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or (especially British) enamour

[ih-nam-er] /ɪˈnæm ər/
verb (used with object)
to fill or inflame with love (usually used in the passive and followed by of or sometimes with):
to be enamored of a certain lady; a brilliant woman with whom he became enamored.
to charm or captivate.
Origin of enamor
1350-1400; Middle English enamouren < Old French enamourer. See en-1, amour
Related forms
enamoredness; especially British, enamouredness, noun
half-enamored, adjective
overenamored, adjective
self-enamored, adjective
unenamored, adjective
2. fascinate, bewitch, enchant, enrapture. Unabridged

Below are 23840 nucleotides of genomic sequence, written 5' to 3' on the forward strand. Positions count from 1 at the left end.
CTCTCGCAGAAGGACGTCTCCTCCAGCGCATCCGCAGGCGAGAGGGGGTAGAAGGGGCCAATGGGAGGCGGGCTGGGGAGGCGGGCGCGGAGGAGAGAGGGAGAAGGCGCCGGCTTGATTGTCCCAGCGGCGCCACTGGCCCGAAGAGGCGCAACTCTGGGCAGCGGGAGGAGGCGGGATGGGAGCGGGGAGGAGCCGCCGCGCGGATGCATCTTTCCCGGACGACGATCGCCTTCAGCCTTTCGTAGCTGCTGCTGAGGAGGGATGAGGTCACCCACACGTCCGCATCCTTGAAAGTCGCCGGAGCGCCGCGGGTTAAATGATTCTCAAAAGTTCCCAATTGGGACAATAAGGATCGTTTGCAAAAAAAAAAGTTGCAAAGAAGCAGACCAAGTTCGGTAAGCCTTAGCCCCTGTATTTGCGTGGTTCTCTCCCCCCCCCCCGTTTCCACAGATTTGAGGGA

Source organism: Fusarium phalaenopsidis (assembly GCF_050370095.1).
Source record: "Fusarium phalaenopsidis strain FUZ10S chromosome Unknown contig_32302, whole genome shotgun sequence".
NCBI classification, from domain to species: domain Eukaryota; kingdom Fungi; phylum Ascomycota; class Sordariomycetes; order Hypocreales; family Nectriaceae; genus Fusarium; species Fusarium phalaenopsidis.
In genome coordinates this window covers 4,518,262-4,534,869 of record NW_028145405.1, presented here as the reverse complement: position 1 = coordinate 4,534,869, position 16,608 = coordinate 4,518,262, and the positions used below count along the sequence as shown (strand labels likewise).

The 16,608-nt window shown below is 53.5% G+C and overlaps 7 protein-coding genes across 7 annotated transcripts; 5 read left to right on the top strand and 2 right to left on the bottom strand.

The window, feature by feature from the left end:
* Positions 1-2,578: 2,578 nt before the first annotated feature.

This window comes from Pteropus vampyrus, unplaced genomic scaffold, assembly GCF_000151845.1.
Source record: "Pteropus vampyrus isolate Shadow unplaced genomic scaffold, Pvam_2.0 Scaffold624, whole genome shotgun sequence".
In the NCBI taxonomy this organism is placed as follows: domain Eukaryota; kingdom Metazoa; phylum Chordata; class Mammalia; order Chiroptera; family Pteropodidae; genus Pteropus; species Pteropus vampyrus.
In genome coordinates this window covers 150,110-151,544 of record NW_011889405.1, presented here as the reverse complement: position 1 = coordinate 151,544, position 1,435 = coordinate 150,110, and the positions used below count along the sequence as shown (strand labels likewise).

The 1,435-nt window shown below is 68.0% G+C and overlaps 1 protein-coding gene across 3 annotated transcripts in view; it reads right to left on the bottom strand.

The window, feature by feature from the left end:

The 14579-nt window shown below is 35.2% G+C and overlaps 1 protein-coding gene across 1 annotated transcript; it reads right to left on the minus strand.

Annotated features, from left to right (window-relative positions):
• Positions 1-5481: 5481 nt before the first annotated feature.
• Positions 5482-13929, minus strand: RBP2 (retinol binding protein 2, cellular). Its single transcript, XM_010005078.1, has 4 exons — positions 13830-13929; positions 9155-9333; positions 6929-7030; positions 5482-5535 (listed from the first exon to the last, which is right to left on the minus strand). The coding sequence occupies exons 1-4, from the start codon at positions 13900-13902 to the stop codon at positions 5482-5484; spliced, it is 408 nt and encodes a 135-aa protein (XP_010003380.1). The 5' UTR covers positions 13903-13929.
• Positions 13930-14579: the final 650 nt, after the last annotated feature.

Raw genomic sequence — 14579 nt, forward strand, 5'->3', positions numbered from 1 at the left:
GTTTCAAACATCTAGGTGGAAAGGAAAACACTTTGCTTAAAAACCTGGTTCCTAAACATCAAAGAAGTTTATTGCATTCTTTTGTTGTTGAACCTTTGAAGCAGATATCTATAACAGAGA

Based on the Random House Dictionary, © Random House, Inc. 2015.
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Examples from the Web for enamor
Contemporary Examples
Historical Examples
  • Genius, enamor'd of his fruitful bride, Assumes new force and elevates his pride.

    The Columbiad Joel Barlow
  • Boreas, enamor'd of no few of these, The pasture sought, and cover'd them in form280 Of a steed azure-maned.

Word Origin and History for enamor

c.1300, from Old French enamorer "to fall in love with; to inspire love (12c., Modern French enamourer), from en-, causative prefix (see en- (1)), + amour "love," from amare "to love" (see Amy). An equivalent formation to Provençal, Spanish, Portuguese enamorar, Italian innamorare.

Online Etymology Dictionary, © 2010 Douglas Harper
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